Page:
December. Short days, long chilly nights. As we drive to work in the dark, and drive home in the dark, we begin to wonder, will we ever see the sun again?
If we feel this way in these modern, enlightened times, imagine how it must have felt millenia ago, when the sun seemed to struggle more and more to rise, and faltered more quickly towards the horizon, with each passing day. Imagine especially how it must have felt for those living in far northern latitudes, when the sun might disappear entirely! Is it any wonder, then, that rituals associated with the winter solstice (December 21 this year) have been observed since ancient times?
Back in 1974, eminent author Susan Cooper was asked to write a poem about the winter solstice for the now-famous Cambridge Christmas Revels, and her poem has been a part of the annual Revels ever since. This fall her poem was released in the form of a picture book, The Shortest Day, an evocative look at midwinter.
So the shortest day came, and the year died . . .
Thus begins the poem, and the book. Caldecott-winning illustrator Carson Ellis depicts Sun as a giant stone man-figure, bent with age, stooping lower each day, until he can barely hold his head up above the horizon, and indeed he seems to collapse on that shortest day. In the illustrations you can almost feel the weight of the dark that the sun is trying to push away. Just look at the way the curtain of dark is looming over the small people in the cover illustration (farther above).
. . . They burned beseeching fires all night long . . .
It must have been terrifying indeed to wonder if the sun would ever rise again. Wouldn’t you do everything in your power to give the sun a chance for survival? And if it seemed to work once, you’d be sure to do it every year. No small wonder that there are winter solstice traditions in so many cultures.
. . . And when the new year’s sunshine blazed awake they shouted, revelling . . .
What a joyous moment when the sun reappears! It’s easy to imagine thinking that the sun really has been reborn after that dreadful longest night of the year. And it’s no wonder that cultures have been celebrating this important moment for so long, from Sol Invictus dating back to 3rd century Rome, to Yule in early Iceland, Yalda Night in ancient Persia, and possibly even the placement of Christmas near the winter solstice (December 25 by the old Julian calendar, December 20 or 21 by our current Gregorian calendar).
Many novelists have taken advantage of the rich possibilities of winter solstice in plotting intriguing stories. Mystery-lovers can take special delight in a number of solstice-set tales. Ngaio Marsh’s Death of a Fool (aka Off With His Head) makes use of an ancient sword dance at a 20th-century solstice festival, with murderous results. The Shortest Day: Murder at the Revels by Jane Langton offers up multiple murders behind the scenes of Cambridge’s famous Christmas Revels. Peter Tremayne’s The Haunted Abbot goes back in time to 7th-century England, and murder at a solstice festival of that time, investigated by a visiting Irish nun. And in Arkansas, Joan Hess’s A Holly, Jolly Murder puts a New Age spin on winter solstice celebrations — though they aren’t usually accompanied by murder!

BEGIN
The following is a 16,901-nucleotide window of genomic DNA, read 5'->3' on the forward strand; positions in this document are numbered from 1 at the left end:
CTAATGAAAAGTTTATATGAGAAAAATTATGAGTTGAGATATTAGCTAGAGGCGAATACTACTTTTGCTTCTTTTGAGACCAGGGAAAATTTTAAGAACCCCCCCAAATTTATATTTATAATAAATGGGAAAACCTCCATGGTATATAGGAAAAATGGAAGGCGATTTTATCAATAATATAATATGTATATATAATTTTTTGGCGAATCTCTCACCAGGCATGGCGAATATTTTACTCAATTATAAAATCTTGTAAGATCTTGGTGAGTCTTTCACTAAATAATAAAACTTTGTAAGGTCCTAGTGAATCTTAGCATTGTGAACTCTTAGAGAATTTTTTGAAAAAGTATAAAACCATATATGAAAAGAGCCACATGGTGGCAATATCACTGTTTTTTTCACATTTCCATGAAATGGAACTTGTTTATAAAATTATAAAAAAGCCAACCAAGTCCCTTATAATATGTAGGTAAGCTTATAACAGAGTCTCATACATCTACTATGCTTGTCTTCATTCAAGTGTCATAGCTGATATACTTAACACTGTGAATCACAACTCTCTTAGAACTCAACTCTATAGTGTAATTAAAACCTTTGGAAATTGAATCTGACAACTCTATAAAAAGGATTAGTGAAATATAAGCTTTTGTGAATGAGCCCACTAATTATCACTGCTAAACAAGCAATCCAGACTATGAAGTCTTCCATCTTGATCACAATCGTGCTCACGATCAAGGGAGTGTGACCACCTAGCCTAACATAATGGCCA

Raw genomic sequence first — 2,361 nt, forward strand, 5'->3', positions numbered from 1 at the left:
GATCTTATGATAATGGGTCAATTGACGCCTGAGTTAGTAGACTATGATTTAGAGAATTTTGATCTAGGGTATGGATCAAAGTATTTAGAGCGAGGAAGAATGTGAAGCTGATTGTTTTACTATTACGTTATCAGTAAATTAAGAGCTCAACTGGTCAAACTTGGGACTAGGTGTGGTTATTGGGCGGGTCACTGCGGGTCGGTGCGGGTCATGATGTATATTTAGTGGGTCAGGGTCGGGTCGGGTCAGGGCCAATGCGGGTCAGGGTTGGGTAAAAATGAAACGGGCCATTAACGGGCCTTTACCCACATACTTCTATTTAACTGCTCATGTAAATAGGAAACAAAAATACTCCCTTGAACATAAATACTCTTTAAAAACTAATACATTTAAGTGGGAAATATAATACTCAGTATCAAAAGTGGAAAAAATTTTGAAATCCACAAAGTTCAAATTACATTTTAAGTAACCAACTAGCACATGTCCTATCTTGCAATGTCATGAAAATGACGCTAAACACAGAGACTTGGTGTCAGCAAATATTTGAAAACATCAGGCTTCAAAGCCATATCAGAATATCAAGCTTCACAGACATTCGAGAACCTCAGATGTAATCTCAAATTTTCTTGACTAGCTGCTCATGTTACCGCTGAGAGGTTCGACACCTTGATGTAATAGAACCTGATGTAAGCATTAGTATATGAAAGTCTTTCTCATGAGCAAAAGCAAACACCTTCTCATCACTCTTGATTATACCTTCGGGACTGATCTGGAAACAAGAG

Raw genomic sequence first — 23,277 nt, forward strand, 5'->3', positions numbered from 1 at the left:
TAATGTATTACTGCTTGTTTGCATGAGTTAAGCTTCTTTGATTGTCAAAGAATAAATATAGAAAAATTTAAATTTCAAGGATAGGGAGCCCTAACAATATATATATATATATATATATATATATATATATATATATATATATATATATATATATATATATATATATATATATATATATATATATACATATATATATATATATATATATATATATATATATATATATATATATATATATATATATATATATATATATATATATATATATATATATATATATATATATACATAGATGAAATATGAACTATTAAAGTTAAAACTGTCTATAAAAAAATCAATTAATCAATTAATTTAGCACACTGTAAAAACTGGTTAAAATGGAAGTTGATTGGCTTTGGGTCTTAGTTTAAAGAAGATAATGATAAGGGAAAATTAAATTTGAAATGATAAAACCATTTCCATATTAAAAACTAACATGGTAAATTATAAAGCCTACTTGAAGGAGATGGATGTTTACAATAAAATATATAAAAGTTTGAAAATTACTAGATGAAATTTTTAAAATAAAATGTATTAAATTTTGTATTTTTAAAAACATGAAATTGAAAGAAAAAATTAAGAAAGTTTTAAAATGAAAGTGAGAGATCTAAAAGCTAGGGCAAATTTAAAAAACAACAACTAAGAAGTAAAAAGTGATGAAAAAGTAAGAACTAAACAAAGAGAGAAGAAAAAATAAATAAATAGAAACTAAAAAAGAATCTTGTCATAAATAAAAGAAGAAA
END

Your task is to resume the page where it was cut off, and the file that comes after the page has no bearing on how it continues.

And no small wonder that Susan Cooper, author of the new The Shortest Day that inspired this blog, set her famous fantasy The Dark is Rising in the days around winter solstice, when the dark has its strongest power, and the power of good, of light, is at its most feeble. I’ve written about this book before, as it’s one of my very favorites. If you haven’t read it, now is the perfect time.
In the literary fiction genre is Henning Mankell’s Italian Shoes. The author of the Inspector Wallender mysteries takes a very different path here. Set on an isolated island off the coast of Sweden, the main character is frozen emotionally in an icy midwinter world. His path towards thawing is a difficult one, but well worth the effort. (The sequel, After the Fire, is Mankell’s final work.)
Elin Hilderbrand’s Winter Solstice is a far gentler tale, and really is using the solstice term more for convenience than for its pagan connections. But it’s still set in the time of solstice and is a cozy, warm-hearted read for this time of year. You may want to read the other books in this Winter series first, and get to know the good folks of Nantucket. Rosamunde Pilcher’s Winter Solstice is also a brighter tale, focused more on the return of the light than on the dark side of the winter solstice. Charming, gentle, it’s a warm story of rediscovered hope in new possibilities after a time of darkness and sadness.
We are fortunate to experience this ebb and flow of the sun; a friend who spent several years living on the equator told me one of the hardest things about it was the sameness of the 12-hour days and 12-hour nights, always the same year round. We might ache for more sunlight in these dark days of winter, but we also get wonderful long days of summer as compensation. As I curl up for my annual re-reading of The Dark is Rising, I know that summer will come again.
Happy reading, and joyous Yule!